Microsoft has released its earnings report for Q2 FY2015 (that's Q4 CY2014 for everyone else), revealing figures that closely match analyst expectations. The software giant achieved $26.5 billion in revenue, with operating income coming in at $7.8 billion. Gross margin and diluted earnings per share were $16.3 billion and $0.71, respectively. However, in after-hours trading, Microsoft's shares dropped by $2, or 4.28 percent, to $45 per share.
Microsoft has delivered some good news through its earnings report concerning its Devices and Consumer part of the business. Surface revenue reached $1.1 billion at the end of the quarter, which translates to a healthy increase of 24 percent over Q2 FY2014. Lumia sales topped 10.5 million, which, again, is better than the same quarter from a year prior as well as the previous quarter, Q1 FY2015. And the list goes on.
It is fair to say that Windows Phone still needs quite a few major titles in Store before the so-called app-gap can be considered a thing of the past. Take cloud storage services for example. You can embrace OneDrive if you want to stick with Microsoft services, or, as an alternative, use Box. But neither Dropbox nor Google Drive are an option. Both are hugely popular services, and their availability can be a deal-breaker for prospective Windows Phone users.
The good news is that at least Dropbox's availability on Windows Phone is no longer an issue, as the cloud storage service just launched its app in Store. It's undeniably a major win for the tiled smartphone operating system, which has consistently been criticized for lacking an official Dropbox client.
Windows Phone is the last major mobile platform to receive an official Mega app, following Android, iOS and even BlackBerry. It took quite a long time for the offering to make its public debut in Store, as the cloud storage service, which launched two years ago, first mentioned details surrounding its development in mid-2013.
Expectations are high, also taking into account the fact that Mega currently sits in Windows Phone Store as version 2.0. What does it have to offer? Well, let's take a look at the features it has, and should have.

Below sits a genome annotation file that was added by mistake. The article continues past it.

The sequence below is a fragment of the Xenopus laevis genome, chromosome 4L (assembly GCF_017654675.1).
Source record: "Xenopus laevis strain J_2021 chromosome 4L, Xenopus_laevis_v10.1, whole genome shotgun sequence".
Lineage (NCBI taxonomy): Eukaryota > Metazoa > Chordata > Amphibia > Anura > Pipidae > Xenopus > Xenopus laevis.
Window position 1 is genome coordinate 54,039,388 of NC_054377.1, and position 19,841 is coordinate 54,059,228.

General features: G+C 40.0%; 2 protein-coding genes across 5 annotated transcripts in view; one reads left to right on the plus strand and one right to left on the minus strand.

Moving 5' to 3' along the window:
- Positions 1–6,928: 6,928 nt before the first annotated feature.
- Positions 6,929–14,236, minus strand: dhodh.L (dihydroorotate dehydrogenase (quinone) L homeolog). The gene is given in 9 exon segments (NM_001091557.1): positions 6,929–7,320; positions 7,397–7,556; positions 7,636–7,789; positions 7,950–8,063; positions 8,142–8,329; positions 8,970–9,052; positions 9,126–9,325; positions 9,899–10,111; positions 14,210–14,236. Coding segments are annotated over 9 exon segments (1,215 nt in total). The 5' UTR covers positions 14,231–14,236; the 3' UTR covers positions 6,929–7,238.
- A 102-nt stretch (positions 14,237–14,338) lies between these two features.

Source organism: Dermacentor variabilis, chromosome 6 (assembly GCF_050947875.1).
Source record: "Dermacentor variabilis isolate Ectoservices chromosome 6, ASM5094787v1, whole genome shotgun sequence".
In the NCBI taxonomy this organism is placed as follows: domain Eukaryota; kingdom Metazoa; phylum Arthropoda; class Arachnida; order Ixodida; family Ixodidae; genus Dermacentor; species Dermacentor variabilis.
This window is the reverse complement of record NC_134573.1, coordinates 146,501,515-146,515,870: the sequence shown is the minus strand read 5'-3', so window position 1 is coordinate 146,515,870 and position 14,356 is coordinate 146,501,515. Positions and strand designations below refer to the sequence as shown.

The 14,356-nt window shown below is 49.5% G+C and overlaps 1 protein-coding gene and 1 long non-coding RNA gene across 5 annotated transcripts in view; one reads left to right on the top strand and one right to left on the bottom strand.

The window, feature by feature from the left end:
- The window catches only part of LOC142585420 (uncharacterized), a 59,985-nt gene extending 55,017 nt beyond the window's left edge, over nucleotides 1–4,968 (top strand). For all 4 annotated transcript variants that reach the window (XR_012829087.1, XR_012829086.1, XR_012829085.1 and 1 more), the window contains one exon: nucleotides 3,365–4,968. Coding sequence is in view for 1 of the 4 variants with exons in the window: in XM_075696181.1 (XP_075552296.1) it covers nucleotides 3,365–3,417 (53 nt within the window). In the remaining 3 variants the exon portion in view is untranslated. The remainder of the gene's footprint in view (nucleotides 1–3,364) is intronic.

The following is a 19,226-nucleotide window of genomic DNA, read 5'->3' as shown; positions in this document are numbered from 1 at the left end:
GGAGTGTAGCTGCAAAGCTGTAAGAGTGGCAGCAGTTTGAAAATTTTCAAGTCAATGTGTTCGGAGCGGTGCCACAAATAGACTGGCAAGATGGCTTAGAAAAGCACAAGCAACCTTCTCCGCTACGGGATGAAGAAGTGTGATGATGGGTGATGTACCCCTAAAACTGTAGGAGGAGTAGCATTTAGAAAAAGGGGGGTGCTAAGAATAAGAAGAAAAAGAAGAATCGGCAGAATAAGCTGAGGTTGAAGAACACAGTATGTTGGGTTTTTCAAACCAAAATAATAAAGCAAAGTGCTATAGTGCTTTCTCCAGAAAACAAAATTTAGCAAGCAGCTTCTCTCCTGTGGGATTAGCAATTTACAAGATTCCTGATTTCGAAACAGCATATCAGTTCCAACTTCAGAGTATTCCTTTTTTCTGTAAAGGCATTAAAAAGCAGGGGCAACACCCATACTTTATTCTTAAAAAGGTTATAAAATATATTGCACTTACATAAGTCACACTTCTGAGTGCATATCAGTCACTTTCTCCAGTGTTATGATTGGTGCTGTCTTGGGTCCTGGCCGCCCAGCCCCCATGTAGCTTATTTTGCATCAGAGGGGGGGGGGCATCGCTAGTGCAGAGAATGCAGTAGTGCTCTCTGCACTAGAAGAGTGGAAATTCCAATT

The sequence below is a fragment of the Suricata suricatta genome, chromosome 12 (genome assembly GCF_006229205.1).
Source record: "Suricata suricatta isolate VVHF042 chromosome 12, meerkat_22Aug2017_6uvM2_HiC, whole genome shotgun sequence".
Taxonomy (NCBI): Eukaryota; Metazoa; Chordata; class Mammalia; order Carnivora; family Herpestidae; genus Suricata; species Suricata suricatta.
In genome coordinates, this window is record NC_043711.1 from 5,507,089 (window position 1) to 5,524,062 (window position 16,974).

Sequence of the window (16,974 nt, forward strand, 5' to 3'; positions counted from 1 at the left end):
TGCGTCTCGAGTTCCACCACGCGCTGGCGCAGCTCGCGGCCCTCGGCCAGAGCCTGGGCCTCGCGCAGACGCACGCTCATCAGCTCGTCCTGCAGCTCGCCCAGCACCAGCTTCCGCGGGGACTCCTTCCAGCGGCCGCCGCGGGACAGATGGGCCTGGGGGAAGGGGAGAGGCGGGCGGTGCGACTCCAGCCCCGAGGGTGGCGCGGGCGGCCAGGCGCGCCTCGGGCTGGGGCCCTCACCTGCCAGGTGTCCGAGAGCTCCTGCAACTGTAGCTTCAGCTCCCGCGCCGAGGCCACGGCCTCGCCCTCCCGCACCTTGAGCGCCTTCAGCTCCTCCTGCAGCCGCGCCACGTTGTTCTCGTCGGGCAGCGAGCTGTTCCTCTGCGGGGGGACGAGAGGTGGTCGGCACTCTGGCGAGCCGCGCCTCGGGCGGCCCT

Increased reliance on systems and data means that downtime and loss of information is a greater problem than ever before.
Disaster recovery specialist Vision Solutions has launched the latest version of its annual State of Resilience report which highlights the trends and challenges for business and IT leaders.
In order to gain a competitive edge marketers are keen to gain insight from customer data. But the information may be spread across various systems and the cloud, making it hard to access.
In response to this problem marketing software company AgilOne is launching a product built from the ground up to unify online and offline data integration, cleansing, insights and campaigns, seamlessly bridging the worlds of digital and offline marketing.
Public cloud services put a lot of resources into managing their systems in order to provide an efficient service with automated infrastructure and self-service features.
For businesses wanting to implement their own private clouds, however, achieving a similar level of service can be difficult. They often turn to solutions like OpenStack but fail to reach its full potential thanks to a lack of the resources and skills required.
You just gotta love Amazon. This morning, at long last, I received my invitation for Echo, the sizzlingly voice-controled streaming speaker that I raved about just two months ago. As a Prime member, I pay half-price, just $99. What a deal! Since then, I jealously waited while reading what others blogged about how much they enjoyed their Echoes. The device fits squarely where I contend is the next iteration in user interfaces: voice. Touch is just so passé.
In retail, customer impressions are everything. My first reaction was excitement, but the second turned it to dust. This thing won't ship until sometime between May and July? Seriously? It's like a bad Consumer Electronics Show joke, where the hottest tech device in this solar system debuts in January, but sales don't start until November. Don't sell me something I can't get for at least five fraking months!